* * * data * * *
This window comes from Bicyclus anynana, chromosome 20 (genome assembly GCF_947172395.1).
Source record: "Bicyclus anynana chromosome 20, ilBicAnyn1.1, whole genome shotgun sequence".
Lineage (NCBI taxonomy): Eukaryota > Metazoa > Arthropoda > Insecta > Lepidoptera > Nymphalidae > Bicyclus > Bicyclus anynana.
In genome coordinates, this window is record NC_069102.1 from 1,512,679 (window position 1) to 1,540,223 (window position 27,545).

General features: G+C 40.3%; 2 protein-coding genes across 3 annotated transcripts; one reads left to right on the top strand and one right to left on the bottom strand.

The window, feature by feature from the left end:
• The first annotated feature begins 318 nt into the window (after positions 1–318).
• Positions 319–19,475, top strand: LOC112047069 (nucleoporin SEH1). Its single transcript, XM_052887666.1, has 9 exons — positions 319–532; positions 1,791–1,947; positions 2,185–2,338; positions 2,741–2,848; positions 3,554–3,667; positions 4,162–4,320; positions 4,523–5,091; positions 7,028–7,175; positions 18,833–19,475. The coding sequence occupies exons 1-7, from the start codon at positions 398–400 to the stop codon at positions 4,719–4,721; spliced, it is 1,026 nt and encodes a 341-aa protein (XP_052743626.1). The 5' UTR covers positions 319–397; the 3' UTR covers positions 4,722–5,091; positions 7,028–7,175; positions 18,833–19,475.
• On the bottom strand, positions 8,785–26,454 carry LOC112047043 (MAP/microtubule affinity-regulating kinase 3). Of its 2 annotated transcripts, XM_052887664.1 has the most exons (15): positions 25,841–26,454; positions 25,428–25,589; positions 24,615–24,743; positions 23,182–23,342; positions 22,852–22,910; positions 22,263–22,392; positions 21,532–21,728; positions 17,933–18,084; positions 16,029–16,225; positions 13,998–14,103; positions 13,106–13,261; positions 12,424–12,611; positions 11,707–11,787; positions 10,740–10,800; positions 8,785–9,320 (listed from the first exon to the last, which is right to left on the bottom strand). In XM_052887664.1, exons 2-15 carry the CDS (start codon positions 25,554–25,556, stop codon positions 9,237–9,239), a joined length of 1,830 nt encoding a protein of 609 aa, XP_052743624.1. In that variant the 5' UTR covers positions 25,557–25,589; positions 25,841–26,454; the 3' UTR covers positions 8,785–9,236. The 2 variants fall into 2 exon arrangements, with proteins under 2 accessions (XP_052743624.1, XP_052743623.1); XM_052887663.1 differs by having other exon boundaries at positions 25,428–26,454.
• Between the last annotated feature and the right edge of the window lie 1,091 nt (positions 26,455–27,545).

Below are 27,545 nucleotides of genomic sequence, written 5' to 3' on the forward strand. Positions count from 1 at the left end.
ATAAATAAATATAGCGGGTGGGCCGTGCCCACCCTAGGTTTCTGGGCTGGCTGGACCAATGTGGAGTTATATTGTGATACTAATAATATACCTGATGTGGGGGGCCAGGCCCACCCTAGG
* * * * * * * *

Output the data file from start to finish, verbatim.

This window comes from Bicyclus anynana, chromosome 20 (genome assembly GCF_947172395.1).
Source record: "Bicyclus anynana chromosome 20, ilBicAnyn1.1, whole genome shotgun sequence".
Lineage (NCBI taxonomy): Eukaryota > Metazoa > Arthropoda > Insecta > Lepidoptera > Nymphalidae > Bicyclus > Bicyclus anynana.
In genome coordinates, this window is record NC_069102.1 from 1,512,679 (window position 1) to 1,540,223 (window position 27,545).

General features: G+C 40.3%; 2 protein-coding genes across 3 annotated transcripts; one reads left to right on the top strand and one right to left on the bottom strand.

The window, feature by feature from the left end:
• The first annotated feature begins 318 nt into the window (after positions 1–318).
• Positions 319–19,475, top strand: LOC112047069 (nucleoporin SEH1). Its single transcript, XM_052887666.1, has 9 exons — positions 319–532; positions 1,791–1,947; positions 2,185–2,338; positions 2,741–2,848; positions 3,554–3,667; positions 4,162–4,320; positions 4,523–5,091; positions 7,028–7,175; positions 18,833–19,475. The coding sequence occupies exons 1-7, from the start codon at positions 398–400 to the stop codon at positions 4,719–4,721; spliced, it is 1,026 nt and encodes a 341-aa protein (XP_052743626.1). The 5' UTR covers positions 319–397; the 3' UTR covers positions 4,722–5,091; positions 7,028–7,175; positions 18,833–19,475.
• On the bottom strand, positions 8,785–26,454 carry LOC112047043 (MAP/microtubule affinity-regulating kinase 3). Of its 2 annotated transcripts, XM_052887664.1 has the most exons (15): positions 25,841–26,454; positions 25,428–25,589; positions 24,615–24,743; positions 23,182–23,342; positions 22,852–22,910; positions 22,263–22,392; positions 21,532–21,728; positions 17,933–18,084; positions 16,029–16,225; positions 13,998–14,103; positions 13,106–13,261; positions 12,424–12,611; positions 11,707–11,787; positions 10,740–10,800; positions 8,785–9,320 (listed from the first exon to the last, which is right to left on the bottom strand). In XM_052887664.1, exons 2-15 carry the CDS (start codon positions 25,554–25,556, stop codon positions 9,237–9,239), a joined length of 1,830 nt encoding a protein of 609 aa, XP_052743624.1. In that variant the 5' UTR covers positions 25,557–25,589; positions 25,841–26,454; the 3' UTR covers positions 8,785–9,236. The 2 variants fall into 2 exon arrangements, with proteins under 2 accessions (XP_052743624.1, XP_052743623.1); XM_052887663.1 differs by having other exon boundaries at positions 25,428–26,454.
• Between the last annotated feature and the right edge of the window lie 1,091 nt (positions 26,455–27,545).

Below are 27,545 nucleotides of genomic sequence, written 5' to 3' on the forward strand. Positions count from 1 at the left end.
ATAAATAAATATAGCGGGTGGGCCGTGCCCACCCTAGGTTTCTGGGCTGGCTGGACCAATGTGGAGTTATATTGTGATACTAATAATATACCTGATGTGGGGGGCCAGGCCCACCCTAGG